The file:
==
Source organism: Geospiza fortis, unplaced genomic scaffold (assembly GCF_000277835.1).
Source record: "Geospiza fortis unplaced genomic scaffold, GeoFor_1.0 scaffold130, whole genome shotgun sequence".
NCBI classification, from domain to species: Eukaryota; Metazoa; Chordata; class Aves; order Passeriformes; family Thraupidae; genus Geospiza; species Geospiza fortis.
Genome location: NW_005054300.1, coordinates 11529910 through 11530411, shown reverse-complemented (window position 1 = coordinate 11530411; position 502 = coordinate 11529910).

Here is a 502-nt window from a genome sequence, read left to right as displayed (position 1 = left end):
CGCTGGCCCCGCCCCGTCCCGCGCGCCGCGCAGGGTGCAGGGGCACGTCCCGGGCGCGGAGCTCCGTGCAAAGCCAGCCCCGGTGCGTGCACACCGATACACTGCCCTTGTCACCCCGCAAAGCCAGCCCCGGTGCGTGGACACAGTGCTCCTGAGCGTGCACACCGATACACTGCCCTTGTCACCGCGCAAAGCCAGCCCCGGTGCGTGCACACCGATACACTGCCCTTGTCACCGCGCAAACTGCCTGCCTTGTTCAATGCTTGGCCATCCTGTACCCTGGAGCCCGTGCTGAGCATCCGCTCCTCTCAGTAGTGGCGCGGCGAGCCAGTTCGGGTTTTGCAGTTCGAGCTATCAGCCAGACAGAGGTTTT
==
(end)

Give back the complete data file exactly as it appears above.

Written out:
Source organism: Geospiza fortis, unplaced genomic scaffold (assembly GCF_000277835.1).
Source record: "Geospiza fortis unplaced genomic scaffold, GeoFor_1.0 scaffold130, whole genome shotgun sequence".
NCBI classification, from domain to species: Eukaryota; Metazoa; Chordata; class Aves; order Passeriformes; family Thraupidae; genus Geospiza; species Geospiza fortis.
Genome location: NW_005054300.1, coordinates 11529910 through 11530411, shown reverse-complemented (window position 1 = coordinate 11530411; position 502 = coordinate 11529910).

Here is a 502-nt window from a genome sequence, read left to right as displayed (position 1 = left end):
CGCTGGCCCCGCCCCGTCCCGCGCGCCGCGCAGGGTGCAGGGGCACGTCCCGGGCGCGGAGCTCCGTGCAAAGCCAGCCCCGGTGCGTGCACACCGATACACTGCCCTTGTCACCCCGCAAAGCCAGCCCCGGTGCGTGGACACAGTGCTCCTGAGCGTGCACACCGATACACTGCCCTTGTCACCGCGCAAAGCCAGCCCCGGTGCGTGCACACCGATACACTGCCCTTGTCACCGCGCAAACTGCCTGCCTTGTTCAATGCTTGGCCATCCTGTACCCTGGAGCCCGTGCTGAGCATCCGCTCCTCTCAGTAGTGGCGCGGCGAGCCAGTTCGGGTTTTGCAGTTCGAGCTATCAGCCAGACAGAGGTTTT